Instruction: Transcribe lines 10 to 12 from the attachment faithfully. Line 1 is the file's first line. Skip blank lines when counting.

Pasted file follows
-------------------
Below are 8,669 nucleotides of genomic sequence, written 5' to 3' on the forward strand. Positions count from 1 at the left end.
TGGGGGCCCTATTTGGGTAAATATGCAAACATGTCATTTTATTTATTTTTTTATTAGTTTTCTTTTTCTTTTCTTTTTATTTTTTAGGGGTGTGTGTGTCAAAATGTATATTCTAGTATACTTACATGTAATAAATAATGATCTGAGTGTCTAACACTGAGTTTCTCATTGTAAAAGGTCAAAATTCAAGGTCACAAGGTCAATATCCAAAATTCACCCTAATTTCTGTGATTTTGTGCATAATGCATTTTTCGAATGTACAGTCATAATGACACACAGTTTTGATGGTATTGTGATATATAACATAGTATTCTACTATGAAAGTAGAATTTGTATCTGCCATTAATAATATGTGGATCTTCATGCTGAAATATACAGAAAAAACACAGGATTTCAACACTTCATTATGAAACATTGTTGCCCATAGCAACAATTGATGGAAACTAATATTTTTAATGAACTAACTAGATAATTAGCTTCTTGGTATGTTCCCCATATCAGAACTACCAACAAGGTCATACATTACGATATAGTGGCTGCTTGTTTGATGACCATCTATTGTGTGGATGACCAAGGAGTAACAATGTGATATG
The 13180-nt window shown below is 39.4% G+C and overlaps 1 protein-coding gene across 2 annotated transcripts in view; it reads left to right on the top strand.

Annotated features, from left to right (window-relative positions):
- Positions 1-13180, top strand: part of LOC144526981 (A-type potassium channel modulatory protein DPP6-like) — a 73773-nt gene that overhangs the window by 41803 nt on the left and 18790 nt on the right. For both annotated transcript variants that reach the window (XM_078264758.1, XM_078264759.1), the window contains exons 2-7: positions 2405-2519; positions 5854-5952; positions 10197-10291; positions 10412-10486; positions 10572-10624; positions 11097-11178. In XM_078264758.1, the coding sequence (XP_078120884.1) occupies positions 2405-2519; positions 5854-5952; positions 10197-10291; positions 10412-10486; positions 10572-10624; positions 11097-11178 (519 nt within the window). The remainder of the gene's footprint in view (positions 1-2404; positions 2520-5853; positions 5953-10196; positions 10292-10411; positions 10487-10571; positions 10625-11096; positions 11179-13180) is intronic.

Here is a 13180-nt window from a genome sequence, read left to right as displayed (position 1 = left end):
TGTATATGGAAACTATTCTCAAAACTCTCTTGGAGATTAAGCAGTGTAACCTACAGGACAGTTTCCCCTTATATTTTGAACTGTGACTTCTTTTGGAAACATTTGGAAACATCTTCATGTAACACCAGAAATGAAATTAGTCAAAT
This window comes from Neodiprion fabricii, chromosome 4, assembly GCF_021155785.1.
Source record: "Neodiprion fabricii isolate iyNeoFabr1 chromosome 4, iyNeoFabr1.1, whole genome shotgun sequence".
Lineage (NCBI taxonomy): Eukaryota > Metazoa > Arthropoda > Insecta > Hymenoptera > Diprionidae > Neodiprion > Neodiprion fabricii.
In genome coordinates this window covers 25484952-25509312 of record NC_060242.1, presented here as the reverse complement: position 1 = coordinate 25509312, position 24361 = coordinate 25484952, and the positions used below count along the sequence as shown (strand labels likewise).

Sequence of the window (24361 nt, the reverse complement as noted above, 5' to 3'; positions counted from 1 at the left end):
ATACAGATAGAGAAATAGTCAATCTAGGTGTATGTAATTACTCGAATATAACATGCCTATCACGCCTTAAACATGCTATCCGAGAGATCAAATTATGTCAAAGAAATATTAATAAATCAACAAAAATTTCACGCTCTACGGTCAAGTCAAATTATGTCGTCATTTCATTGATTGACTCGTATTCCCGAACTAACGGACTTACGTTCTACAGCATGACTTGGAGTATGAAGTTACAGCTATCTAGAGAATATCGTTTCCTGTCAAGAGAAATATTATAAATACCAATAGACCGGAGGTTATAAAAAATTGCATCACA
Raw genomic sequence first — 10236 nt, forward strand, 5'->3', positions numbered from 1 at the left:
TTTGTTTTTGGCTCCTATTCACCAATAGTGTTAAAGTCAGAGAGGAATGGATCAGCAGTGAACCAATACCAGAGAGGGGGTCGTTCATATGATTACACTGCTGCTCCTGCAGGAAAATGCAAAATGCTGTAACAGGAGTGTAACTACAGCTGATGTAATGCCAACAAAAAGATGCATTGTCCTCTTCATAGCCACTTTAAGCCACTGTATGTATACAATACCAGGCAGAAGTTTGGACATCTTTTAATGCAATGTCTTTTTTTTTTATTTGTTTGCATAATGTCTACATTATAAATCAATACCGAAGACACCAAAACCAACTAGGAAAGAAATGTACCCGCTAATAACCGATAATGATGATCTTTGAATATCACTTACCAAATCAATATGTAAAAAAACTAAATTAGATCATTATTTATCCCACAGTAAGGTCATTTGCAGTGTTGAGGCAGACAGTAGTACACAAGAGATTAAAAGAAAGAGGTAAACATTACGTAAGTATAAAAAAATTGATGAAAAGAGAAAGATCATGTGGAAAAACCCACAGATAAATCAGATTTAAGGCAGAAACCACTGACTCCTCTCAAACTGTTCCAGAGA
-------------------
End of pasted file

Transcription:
Lineage (NCBI taxonomy): Eukaryota > Metazoa > Arthropoda > Insecta > Hymenoptera > Diprionidae > Neodiprion > Neodiprion fabricii.
In genome coordinates this window covers 25484952-25509312 of record NC_060242.1, presented here as the reverse complement: position 1 = coordinate 25509312, position 24361 = coordinate 25484952, and the positions used below count along the sequence as shown (strand labels likewise).

Sequence of the window (24361 nt, the reverse complement as noted above, 5' to 3'; positions counted from 1 at the left end):